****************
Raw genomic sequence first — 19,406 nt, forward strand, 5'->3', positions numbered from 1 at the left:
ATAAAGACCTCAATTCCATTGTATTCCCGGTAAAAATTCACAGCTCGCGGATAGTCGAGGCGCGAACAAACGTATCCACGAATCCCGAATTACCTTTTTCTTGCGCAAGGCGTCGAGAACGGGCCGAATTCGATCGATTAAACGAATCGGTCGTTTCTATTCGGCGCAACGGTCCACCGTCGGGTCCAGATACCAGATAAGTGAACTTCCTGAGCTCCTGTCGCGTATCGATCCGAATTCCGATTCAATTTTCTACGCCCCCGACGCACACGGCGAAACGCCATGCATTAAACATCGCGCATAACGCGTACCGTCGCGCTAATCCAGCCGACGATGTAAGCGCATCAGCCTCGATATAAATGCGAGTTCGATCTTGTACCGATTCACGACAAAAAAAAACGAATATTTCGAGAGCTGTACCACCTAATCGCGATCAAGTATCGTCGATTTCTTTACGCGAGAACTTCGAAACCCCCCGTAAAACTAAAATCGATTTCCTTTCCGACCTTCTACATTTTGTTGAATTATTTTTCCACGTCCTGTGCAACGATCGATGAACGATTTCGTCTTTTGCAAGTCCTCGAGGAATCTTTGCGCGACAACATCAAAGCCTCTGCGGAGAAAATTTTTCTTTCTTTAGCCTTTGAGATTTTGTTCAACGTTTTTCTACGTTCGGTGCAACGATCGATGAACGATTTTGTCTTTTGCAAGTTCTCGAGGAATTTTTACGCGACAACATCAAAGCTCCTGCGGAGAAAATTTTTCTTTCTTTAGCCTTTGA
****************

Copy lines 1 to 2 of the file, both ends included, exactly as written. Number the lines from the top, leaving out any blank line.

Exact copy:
Raw genomic sequence first — 19,406 nt, forward strand, 5'->3', positions numbered from 1 at the left:
ATAAAGACCTCAATTCCATTGTATTCCCGGTAAAAATTCACAGCTCGCGGATAGTCGAGGCGCGAACAAACGTATCCACGAATCCCGAATTACCTTTTTCTTGCGCAAGGCGTCGAGAACGGGCCGAATTCGATCGATTAAACGAATCGGTCGTTTCTATTCGGCGCAACGGTCCACCGTCGGGTCCAGATACCAGATAAGTGAACTTCCTGAGCTCCTGTCGCGTATCGATCCGAATTCCGATTCAATTTTCTACGCCCCCGACGCACACGGCGAAACGCCATGCATTAAACATCGCGCATAACGCGTACCGTCGCGCTAATCCAGCCGACGATGTAAGCGCATCAGCCTCGATATAAATGCGAGTTCGATCTTGTACCGATTCACGACAAAAAAAAACGAATATTTCGAGAGCTGTACCACCTAATCGCGATCAAGTATCGTCGATTTCTTTACGCGAGAACTTCGAAACCCCCCGTAAAACTAAAATCGATTTCCTTTCCGACCTTCTACATTTTGTTGAATTATTTTTCCACGTCCTGTGCAACGATCGATGAACGATTTCGTCTTTTGCAAGTCCTCGAGGAATCTTTGCGCGACAACATCAAAGCCTCTGCGGAGAAAATTTTTCTTTCTTTAGCCTTTGAGATTTTGTTCAACGTTTTTCTACGTTCGGTGCAACGATCGATGAACGATTTTGTCTTTTGCAAGTTCTCGAGGAATTTTTACGCGACAACATCAAAGCTCCTGCGGAGAAAATTTTTCTTTCTTTAGCCTTTGA